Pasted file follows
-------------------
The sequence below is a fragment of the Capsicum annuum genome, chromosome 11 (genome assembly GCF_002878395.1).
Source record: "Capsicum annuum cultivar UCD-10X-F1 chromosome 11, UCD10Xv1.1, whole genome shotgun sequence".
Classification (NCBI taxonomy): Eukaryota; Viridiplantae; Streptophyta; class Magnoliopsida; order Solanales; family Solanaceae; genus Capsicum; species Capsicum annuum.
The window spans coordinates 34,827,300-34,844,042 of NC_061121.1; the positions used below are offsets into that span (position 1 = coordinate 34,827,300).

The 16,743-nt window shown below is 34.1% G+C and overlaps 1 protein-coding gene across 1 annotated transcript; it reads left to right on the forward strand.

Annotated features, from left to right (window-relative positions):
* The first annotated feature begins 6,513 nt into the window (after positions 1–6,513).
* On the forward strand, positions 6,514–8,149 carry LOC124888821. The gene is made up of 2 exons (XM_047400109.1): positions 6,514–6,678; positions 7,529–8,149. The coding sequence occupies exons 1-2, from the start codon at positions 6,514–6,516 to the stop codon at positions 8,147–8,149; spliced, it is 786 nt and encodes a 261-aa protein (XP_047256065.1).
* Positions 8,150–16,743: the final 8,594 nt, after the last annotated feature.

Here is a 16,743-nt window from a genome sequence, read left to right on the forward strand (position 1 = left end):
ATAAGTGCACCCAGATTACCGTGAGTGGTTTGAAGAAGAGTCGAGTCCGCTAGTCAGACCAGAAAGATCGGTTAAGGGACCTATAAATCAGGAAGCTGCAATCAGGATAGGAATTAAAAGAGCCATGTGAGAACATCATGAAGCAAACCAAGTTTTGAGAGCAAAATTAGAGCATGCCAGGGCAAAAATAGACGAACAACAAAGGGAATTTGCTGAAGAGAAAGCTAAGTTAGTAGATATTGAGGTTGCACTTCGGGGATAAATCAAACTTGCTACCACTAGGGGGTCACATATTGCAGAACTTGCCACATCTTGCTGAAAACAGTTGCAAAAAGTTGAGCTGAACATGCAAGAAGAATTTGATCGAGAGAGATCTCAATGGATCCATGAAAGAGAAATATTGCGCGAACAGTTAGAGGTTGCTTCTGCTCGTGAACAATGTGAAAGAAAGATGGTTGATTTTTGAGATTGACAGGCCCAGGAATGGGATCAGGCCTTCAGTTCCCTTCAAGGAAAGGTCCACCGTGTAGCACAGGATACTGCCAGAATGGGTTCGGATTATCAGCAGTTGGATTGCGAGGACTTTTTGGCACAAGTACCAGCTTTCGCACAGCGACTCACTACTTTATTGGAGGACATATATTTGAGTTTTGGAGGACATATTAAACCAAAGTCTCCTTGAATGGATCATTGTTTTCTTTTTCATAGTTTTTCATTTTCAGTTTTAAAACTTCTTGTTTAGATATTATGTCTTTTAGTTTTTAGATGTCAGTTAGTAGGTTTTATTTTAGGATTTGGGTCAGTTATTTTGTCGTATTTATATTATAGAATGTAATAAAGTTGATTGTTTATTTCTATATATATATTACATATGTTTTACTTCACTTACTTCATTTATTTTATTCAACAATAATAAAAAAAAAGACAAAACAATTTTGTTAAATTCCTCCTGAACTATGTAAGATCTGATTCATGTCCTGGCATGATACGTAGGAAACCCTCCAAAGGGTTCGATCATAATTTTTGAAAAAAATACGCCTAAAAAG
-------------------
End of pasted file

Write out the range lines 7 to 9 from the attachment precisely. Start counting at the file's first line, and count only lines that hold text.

* The first annotated feature begins 6,513 nt into the window (after positions 1–6,513).
* On the forward strand, positions 6,514–8,149 carry LOC124888821. The gene is made up of 2 exons (XM_047400109.1): positions 6,514–6,678; positions 7,529–8,149. The coding sequence occupies exons 1-2, from the start codon at positions 6,514–6,516 to the stop codon at positions 8,147–8,149; spliced, it is 786 nt and encodes a 261-aa protein (XP_047256065.1).
* Positions 8,150–16,743: the final 8,594 nt, after the last annotated feature.